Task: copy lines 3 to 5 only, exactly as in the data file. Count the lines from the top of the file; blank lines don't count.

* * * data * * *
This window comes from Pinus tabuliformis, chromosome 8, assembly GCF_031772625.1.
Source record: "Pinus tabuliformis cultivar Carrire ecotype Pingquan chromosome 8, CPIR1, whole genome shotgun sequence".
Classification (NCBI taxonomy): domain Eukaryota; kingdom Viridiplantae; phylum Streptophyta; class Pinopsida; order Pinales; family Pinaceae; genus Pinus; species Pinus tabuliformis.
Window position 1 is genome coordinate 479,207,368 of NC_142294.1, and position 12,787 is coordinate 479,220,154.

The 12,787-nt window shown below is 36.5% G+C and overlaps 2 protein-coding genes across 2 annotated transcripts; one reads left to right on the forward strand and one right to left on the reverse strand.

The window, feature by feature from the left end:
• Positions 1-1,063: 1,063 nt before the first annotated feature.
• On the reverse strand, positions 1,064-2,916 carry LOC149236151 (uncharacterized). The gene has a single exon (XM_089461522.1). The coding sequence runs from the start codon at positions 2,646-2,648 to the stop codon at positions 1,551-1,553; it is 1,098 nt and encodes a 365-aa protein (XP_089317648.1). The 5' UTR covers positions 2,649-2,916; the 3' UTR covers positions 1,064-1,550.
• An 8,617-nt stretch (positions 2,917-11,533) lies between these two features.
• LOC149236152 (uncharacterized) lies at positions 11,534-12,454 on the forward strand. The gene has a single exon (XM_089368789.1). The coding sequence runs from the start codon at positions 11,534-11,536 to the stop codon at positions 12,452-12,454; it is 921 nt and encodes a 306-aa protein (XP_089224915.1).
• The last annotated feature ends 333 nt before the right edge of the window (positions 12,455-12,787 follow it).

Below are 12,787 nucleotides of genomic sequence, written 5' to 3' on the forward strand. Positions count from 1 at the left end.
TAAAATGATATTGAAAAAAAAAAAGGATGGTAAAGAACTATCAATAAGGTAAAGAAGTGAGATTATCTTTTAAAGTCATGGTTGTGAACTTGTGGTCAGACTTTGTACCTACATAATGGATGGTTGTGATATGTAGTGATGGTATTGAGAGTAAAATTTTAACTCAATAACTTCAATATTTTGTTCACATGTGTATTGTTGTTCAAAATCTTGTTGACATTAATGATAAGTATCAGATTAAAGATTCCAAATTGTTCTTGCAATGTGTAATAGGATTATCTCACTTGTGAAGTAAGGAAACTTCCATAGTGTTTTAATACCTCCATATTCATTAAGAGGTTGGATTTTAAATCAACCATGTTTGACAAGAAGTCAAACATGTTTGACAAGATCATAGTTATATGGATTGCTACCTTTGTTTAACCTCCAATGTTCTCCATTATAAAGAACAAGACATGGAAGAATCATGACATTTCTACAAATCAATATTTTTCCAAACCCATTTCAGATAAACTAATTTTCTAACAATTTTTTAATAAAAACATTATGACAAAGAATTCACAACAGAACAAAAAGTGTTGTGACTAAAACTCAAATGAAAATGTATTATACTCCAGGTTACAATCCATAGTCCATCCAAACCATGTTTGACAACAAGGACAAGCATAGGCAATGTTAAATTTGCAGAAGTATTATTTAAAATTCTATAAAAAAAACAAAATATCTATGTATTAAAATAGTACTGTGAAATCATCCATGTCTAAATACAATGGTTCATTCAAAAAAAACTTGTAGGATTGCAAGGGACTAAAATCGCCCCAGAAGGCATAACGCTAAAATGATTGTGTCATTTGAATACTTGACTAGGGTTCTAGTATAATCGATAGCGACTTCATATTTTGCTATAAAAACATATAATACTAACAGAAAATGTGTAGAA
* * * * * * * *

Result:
Classification (NCBI taxonomy): domain Eukaryota; kingdom Viridiplantae; phylum Streptophyta; class Pinopsida; order Pinales; family Pinaceae; genus Pinus; species Pinus tabuliformis.
Window position 1 is genome coordinate 479,207,368 of NC_142294.1, and position 12,787 is coordinate 479,220,154.

The 12,787-nt window shown below is 36.5% G+C and overlaps 2 protein-coding genes across 2 annotated transcripts; one reads left to right on the forward strand and one right to left on the reverse strand.